If you’re preparing for a baby, you may have heard of the term “baby blues.” Frequently after a baby is born, mothers experience a short period of feeling sad and slightly empty, partly because of the change in hormone levels and partly due to a big schedule change.

Usually, baby blues only last for a few days. You should expect them to go away within three to five days. If you continue feeling the baby blues for over two weeks, you probably have postpartum depression. If you have any risk factors, like a history of depression, bipolar disorder, or PPD with a previous pregnancy, or a family history of PPD, it may be a good idea to talk to a healthcare provider or a mental health professional.

Typical cases of PPD suggest that the feelings of hopelessness, sadness, and emptiness are stronger than someone who has a case of the baby blues. Treatments may vary depending on what you’re experiencing, but it’s important to have support for your mental and physical health, which can, in turn, help your baby.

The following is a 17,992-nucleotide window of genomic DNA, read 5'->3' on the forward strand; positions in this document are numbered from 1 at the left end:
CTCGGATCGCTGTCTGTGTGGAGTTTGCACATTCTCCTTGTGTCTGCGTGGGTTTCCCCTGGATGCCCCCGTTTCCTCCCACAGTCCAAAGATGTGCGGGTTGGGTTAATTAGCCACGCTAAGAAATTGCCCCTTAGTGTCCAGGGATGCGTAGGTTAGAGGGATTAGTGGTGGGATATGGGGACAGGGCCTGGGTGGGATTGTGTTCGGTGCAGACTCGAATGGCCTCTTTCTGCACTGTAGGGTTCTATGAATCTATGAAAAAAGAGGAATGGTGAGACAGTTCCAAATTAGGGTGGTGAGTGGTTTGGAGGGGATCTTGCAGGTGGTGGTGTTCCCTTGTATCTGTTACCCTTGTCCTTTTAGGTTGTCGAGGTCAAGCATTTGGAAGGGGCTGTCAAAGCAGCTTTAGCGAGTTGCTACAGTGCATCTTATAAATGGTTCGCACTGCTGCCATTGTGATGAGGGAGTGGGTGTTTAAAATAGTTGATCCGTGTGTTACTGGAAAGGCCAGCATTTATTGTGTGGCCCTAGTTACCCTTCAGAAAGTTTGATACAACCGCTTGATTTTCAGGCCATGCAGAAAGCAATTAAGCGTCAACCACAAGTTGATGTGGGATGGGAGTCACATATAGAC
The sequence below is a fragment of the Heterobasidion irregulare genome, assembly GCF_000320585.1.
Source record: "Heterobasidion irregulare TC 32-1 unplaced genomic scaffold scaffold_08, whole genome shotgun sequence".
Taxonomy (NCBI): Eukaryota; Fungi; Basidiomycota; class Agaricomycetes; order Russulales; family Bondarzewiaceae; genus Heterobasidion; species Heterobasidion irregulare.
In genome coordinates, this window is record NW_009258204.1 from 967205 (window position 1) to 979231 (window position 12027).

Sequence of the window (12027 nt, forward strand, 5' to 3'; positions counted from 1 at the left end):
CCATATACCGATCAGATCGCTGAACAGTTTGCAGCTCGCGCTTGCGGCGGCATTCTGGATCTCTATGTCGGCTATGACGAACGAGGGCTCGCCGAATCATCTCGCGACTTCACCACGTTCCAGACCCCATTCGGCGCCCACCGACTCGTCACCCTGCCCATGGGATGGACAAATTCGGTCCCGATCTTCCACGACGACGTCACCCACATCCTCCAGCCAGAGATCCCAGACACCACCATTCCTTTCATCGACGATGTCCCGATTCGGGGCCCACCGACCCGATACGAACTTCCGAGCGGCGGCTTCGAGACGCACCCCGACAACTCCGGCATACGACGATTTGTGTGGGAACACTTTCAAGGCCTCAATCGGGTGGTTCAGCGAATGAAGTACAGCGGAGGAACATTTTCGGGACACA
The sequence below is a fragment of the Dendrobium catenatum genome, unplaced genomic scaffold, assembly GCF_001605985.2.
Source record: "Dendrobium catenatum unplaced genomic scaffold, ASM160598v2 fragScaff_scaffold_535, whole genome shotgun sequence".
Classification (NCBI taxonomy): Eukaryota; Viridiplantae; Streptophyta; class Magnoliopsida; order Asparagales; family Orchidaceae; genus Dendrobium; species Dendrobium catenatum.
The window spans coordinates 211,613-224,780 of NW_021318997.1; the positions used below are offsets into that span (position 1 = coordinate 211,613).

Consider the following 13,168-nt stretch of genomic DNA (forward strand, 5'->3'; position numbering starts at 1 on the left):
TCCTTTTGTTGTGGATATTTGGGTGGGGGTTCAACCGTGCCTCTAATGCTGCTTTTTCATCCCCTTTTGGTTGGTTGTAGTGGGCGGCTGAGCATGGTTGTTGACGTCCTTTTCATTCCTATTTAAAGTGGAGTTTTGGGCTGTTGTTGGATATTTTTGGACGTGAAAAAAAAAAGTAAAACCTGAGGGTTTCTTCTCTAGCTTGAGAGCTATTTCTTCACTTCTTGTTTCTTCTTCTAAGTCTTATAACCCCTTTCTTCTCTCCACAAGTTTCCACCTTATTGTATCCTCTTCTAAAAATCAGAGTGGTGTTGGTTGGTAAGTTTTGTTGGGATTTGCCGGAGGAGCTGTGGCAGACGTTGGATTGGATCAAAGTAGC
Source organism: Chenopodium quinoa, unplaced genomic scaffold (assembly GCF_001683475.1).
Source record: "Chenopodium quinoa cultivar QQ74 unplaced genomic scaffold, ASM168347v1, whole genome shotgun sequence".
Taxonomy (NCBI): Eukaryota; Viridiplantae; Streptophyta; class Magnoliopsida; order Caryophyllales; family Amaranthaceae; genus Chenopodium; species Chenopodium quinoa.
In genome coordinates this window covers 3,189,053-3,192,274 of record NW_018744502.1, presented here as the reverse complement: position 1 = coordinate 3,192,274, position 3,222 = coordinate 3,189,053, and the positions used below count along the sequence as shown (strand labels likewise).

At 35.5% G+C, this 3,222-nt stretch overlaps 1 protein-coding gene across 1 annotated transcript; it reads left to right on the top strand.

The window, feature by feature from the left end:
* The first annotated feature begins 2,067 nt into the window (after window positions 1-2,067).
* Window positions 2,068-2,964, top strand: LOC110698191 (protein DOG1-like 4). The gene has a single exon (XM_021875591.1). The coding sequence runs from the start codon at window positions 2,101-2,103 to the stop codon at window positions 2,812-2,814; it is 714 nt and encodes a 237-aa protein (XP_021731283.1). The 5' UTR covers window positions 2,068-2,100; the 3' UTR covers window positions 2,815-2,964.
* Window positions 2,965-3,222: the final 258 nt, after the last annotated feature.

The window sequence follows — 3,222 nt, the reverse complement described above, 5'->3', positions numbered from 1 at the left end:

Is PPD Related to Postpartum Psychosis?

Postpartum psychosis is a postpartum mood disorder, but the symptoms are typically more severe. It can eventually lead to harm coming to yourself or the baby since mothers who have postpartum psychosis can experience confusion, delusions, and paranoia.

If you or your partner seem to have postpartum psychosis, especially if you have thoughts of harming yourself or your baby, you should seek medical help. Mothers with postpartum psychosis may require treatment like psychotherapy and hospitalization.

What Are the Symptoms of Postpartum Depression?